The mapping portion of the unit will not only help the students with understanding their neighborhood, but will also help them develop spatial awareness and beginning geography skills. My students have very limited knowledge of maps and how they work; therefore to begin this part of the unit I will show them a variety of maps. Like in the poetry unit I will show them a wide variety of maps we use so that they have a few references to pull from when creating their own maps. We will look at these maps for their common characteristics as well as how they are different. I will ask the students to think about and discuss what the purpose of each map is, how each is useful and what each does not show us about the place it represents.
We will also talk about the basic characteristics of maps such as scale, and a map key. Although it will not be necessary for my students to have a key or other similar parts of a map I want them to know as much about maps as possible when they are creating their own. We will look at a subway map, a local bus map, a map of a hiking trail, a street map, a cultural demographic map, aerial photographs, as well as New Haven's Green Map. A list of resources I found useful for finding maps is in the appendix section of the unit.
I will expose my students to as many maps as I can. I want my students to have an awareness of all the ways one could potentially map an area. This will potentially bring a more authentic representation in their own maps of how they view their neighborhood.
Classroom Mapping Activity
After viewing these commercially produced maps we will begin to explore how we can create our own maps. As a pre-assessment I would ask the students to draw me a map of their favorite room. We will go back to mapping the neighborhood, but at this point I want to get and idea how the students are grasping the concept as well as what they will potentially struggle with. To help them I will give them an outlined template of a room and cut out shapes and home decorating catalogues, so that they do not have to be reliant on their drawing skills, but can simply paste representations of the objects that are in their room. We will share our attempts and celebrate them by beginning a "Map Wall" in our classroom, by hanging them where all of our maps will be displayed.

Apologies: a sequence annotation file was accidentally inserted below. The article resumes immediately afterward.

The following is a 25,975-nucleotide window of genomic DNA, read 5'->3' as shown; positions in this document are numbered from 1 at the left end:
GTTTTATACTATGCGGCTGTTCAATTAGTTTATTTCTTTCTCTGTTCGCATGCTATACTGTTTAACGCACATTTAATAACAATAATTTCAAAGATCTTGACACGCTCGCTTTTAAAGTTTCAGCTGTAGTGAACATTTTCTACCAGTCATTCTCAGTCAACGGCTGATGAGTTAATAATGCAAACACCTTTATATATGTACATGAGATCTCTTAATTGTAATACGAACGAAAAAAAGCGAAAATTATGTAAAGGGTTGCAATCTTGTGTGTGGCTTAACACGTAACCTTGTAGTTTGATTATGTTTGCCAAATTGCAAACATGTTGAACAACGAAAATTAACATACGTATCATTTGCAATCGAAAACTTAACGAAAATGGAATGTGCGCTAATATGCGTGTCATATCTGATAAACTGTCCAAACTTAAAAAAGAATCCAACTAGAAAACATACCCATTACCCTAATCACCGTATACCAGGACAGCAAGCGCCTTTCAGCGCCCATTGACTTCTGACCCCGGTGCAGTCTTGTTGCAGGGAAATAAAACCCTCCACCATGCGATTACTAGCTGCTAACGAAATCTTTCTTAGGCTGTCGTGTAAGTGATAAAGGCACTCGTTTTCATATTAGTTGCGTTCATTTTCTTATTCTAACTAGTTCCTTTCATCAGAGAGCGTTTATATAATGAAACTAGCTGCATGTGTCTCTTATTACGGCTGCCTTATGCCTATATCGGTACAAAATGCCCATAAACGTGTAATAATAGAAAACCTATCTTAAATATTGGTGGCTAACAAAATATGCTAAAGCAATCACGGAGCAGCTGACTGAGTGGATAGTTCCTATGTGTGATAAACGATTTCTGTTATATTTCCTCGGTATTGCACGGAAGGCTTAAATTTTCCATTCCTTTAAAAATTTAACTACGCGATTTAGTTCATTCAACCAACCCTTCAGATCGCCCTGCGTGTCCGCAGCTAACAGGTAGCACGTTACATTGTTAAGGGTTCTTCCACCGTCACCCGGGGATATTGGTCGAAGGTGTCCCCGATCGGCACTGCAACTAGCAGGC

Then, I will begin by creating a large map of the classroom in which I have not labeled anything. I will show it to the students and ask them if they can guess what I've mapped. When they realize what it is a map of, I will have them help me finish the map by labeling the areas, and pieces they find important and adding anything they feel was left out.
Here the students will go about creating their own maps of our classroom. I will take mine down, to discourage exact replicas and encourage the students to try to make the map the way they perceive the classroom rather than mimic my representation of it. Again, variety of materials will be available to the students, such as cutouts, magazines, photographs, various writing utensils, scissors and glue. This way students can create their map with the materials they feel most comfortable. When students feel satisfied with their final products we will look at the maps we created as a group and talk about how they are similar and different and what is special about each one. We will then add them to the "Map Wall" as well.
This exercise could be repeated with homes if students seem to be having difficulty with the concept. I would do the same lesson format, and simply change the area being mapped to each of our homes. This would allow the students to map something with a more complex thought process, as each map would be of a different place, and would need to be understood by viewers who had not been to that place. It also will give students a chance to map somewhere else and explore how the process could change when mapping a different, more complex place.
School Mapping Activity